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Publisher: Royal Society of Chemistry
Languages: English
Types: Article
Subjects: QD
There is a need to develop quick, cheap, sensitive and specific methods to detect the carcinogenic potential of chemicals. Currently there is no in vitro model system for reliable detection of non-genotoxic carcinogens (NGTX) and current tests for detection of genotoxic carcinogens (GTX) can have low specificity. A transcriptomics approach holds promise and a few studies have utilised this technique. However, the majority of these studies have examined liver carcinogens with little work on renal carcinogens which may act via renal-specific NGTX mechanisms. In this study the normal rat renal cell line (NRK-52E) was exposed to sub-toxic concentrations of selected rat renal carcinogens and non-carcinogens (NC) for 6 h, 24 h and 72 h. Renal carcinogens were classified based on their presumed mode of action into GTX and NGTX classes. A whole-genome transcriptomics approach was used to determined genes and pathways as potential signatures for GTX, NGTX and those common to both carcinogenic events in vitro. For some of the GTX compounds an S9 drug metabolising system was included to aid pro-carcinogen activation. Only three genes were commonly deregulated after carcinogen (GTX + NGTX) exposure, one Mdm2 with a detection rate of 67%, and p21 and Cd55 with a detection rate of 56%. However, examination of enriched pathways showed that 3 out of 4 NGTX carcinogens and 4 out of 5 GTX carcinogens were related to known pathways involved in carcinogenesis giving a detection rate of 78%. In contrast, none of the NC chemicals induced any of the above genes or well-established carcinogenic pathways. Additionally, five genes (Lingo1, Hmox1, Ssu72, Lyrm and Usp9x) were commonly altered with 3 out of 4 NGTX carcinogens but not with NC or GTX carcinogens. However, there was no clear separation of GTX and NGTX carcinogens using pathway analysis with several pathways being common to both classes. The findings presented here indicate that the NRK-52E cell line has the potential to detect carcinogenic chemicals, although a much larger number of chemicals need to be used to confirm these findings.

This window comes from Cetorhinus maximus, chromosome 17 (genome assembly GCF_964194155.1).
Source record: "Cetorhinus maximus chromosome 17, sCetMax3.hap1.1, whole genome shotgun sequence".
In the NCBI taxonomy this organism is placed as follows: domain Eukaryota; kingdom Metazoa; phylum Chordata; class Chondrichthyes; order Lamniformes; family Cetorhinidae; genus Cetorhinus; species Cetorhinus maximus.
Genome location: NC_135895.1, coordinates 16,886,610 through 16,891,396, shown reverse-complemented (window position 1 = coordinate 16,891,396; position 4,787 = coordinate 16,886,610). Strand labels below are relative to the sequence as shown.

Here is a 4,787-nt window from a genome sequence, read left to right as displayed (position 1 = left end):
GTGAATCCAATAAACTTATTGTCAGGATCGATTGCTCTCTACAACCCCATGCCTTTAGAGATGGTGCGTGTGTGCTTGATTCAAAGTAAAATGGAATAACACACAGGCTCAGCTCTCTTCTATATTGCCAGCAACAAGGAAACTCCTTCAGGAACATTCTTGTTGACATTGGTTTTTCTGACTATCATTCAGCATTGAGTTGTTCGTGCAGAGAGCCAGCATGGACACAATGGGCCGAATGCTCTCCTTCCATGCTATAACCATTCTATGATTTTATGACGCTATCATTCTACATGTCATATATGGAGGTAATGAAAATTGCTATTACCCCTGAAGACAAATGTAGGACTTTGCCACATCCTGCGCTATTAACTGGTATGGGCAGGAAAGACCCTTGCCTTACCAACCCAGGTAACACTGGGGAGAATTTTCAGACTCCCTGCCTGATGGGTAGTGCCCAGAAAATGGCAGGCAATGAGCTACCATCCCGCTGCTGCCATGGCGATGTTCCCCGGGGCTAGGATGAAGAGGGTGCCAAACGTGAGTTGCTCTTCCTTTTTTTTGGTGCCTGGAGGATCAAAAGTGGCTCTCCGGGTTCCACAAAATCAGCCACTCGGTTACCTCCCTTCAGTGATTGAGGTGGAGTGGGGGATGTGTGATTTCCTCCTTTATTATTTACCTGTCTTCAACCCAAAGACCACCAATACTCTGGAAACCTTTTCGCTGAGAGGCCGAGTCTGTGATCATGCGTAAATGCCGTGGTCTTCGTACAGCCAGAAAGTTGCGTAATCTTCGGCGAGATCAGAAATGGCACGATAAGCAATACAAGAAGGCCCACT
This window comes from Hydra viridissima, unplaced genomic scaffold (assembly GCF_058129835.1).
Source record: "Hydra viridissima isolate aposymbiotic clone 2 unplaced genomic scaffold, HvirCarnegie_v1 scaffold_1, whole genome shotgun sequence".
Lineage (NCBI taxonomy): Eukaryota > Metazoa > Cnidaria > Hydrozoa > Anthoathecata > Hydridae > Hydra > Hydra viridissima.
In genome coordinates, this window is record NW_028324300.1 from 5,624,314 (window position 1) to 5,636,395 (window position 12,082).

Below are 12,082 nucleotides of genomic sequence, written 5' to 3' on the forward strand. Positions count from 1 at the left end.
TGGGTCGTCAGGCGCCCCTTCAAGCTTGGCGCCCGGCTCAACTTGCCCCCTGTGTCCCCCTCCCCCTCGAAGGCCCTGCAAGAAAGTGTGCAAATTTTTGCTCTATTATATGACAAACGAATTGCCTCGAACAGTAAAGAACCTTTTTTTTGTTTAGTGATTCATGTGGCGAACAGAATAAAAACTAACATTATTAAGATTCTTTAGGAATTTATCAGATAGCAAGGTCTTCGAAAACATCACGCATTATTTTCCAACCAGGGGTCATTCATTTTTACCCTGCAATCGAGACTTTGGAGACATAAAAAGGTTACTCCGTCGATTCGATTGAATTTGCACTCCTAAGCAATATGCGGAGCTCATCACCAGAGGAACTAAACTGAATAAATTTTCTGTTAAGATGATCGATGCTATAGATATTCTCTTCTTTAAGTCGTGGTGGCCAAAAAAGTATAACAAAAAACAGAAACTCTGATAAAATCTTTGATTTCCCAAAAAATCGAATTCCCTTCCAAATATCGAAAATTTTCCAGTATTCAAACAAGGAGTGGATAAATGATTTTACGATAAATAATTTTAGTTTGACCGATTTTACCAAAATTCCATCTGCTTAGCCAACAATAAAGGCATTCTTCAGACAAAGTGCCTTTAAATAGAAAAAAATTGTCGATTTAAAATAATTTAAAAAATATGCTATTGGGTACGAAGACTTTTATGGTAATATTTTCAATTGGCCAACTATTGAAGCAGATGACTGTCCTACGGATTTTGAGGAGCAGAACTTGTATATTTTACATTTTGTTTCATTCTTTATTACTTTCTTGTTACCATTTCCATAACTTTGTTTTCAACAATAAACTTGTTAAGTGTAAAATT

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    • 1 T.Seidle, PETA Europe Limited, United Kingdom Chemicals and Cancer, 2006.
    • 2 Y.Hayashi, Exp. Toxicol. Pathol., 1992, 44, 465-471. 75 3 RD.Snyder and JW.Green, Mutation Res., 2001, 488, 151-169. 4 D.Kirkland, M.Aardema, L.Henderson and L.Müller, Mutation Res., 2005, 584, 1-256.
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